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May 08, 2020
Blog Post
by FreeVolt

The Coronavirus pandemic has affected the entire world. It has shut down sports leagues, canceled events, and has millions of people sheltering-in-place. Everyone is feeling it, and it has devastated the economy. It has also changed the way that we use energy, and there could be ramifications for years to come.

During certain times a year in California, there is already a discrepancy between how much energy we produce and how much energy we need. When there is too much solar energy on the grid, the grid operator has to curtail solar production or send it to other states at rock-bottom prices. This is neither efficient nor economical, and the utility companies have used this as evidence in their argument against net metering, the process by which homeowners and businesses are compensated for the excess power that they generate from their onsite solar energy system.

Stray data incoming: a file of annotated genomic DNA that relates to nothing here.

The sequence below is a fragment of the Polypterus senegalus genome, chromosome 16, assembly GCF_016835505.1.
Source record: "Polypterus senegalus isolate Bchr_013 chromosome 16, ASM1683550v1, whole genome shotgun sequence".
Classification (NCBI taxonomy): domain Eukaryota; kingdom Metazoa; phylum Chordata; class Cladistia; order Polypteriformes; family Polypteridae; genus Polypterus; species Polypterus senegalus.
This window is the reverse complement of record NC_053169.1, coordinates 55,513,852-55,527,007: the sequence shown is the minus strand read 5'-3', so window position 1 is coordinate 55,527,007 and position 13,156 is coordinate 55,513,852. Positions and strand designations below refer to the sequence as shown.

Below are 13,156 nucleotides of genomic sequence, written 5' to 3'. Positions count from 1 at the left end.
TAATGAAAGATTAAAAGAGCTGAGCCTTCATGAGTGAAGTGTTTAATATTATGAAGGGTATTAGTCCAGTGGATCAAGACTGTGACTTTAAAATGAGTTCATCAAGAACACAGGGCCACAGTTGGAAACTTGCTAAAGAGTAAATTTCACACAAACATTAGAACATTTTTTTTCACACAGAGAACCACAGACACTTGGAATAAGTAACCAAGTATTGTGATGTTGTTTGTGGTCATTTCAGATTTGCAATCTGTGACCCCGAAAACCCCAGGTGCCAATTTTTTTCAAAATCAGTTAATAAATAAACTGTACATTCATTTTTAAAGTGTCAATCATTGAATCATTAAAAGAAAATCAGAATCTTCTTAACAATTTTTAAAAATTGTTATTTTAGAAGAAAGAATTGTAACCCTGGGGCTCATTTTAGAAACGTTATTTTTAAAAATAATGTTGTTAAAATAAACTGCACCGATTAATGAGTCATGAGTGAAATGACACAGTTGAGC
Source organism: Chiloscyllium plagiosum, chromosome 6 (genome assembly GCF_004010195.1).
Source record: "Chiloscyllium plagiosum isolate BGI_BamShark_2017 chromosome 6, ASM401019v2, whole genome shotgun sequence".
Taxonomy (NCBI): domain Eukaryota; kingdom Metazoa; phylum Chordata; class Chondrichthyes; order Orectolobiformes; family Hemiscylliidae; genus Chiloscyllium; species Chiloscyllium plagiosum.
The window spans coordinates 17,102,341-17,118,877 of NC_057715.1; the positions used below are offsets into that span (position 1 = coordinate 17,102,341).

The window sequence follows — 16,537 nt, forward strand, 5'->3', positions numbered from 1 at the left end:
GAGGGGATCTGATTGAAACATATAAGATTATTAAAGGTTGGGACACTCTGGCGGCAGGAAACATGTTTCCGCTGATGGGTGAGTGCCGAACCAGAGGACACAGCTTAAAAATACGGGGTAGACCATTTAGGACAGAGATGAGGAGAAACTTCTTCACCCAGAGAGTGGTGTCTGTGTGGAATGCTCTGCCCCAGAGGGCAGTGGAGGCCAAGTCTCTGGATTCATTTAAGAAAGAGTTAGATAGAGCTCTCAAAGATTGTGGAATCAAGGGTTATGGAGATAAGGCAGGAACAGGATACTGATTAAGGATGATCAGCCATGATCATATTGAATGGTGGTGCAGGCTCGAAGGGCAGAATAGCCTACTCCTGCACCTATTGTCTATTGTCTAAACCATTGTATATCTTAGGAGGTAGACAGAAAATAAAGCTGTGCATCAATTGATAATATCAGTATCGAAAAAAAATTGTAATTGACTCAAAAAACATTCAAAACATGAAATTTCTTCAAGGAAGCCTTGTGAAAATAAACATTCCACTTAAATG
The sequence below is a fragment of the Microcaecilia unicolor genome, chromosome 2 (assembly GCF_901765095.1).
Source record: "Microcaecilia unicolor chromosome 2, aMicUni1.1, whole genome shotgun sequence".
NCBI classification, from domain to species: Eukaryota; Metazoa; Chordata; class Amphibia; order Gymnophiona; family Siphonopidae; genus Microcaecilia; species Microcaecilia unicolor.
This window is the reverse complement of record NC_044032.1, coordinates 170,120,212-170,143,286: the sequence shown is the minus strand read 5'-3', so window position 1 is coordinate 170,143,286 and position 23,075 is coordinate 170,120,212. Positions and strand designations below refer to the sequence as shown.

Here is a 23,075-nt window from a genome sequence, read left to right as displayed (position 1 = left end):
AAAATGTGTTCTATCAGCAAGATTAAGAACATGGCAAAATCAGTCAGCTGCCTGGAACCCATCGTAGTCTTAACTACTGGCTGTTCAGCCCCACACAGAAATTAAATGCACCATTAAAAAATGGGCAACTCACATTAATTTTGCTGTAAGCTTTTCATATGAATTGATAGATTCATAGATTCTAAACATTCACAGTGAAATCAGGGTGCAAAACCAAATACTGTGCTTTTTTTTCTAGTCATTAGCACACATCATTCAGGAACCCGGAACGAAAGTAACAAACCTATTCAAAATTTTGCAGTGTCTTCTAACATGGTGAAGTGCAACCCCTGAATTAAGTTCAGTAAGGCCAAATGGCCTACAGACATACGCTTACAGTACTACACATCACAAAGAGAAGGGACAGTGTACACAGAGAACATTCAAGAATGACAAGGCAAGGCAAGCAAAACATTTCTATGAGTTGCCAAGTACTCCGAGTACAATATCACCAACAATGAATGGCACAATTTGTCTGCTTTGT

Most non-essential businesses in California are currently closed, which has reduced demand for electricity by five to eight percent. This dynamic is magnified by the fact that we are in the middle of the peak generation period for solar. The sun is shining, and California is generating more solar power than ever, but who is going to use it?

This is an especially critical time for solar. In June, the California Public Utilities Commission is expected to start talks with the state’s utility companies to develop the next net metering program, NEM 3.0. This third version of net metering is likely to be far less favorable to homeowners and businesses from a financial perspective than the previous two, and this pandemic is providing the utility companies with plenty of ammunition to make that happen.  When the pandemic is over, it is unlikely that things go back to the way they were. More people will work from home, more students will learn online, and there will be many other aspects of sheltering-in-place that will remain. This will all be considered when the new net metering program is released.

The good news is that NEM 3.0 won’t be implemented until the end of 2021 at the earliest. Homeowners and businesses can go solar now and be grandfathered in under the existing rules. When the changes do come, the solar industry will evolve. The technology is improving and the costs are coming down. Regardless of what the utilities do, solar will always be the best option.



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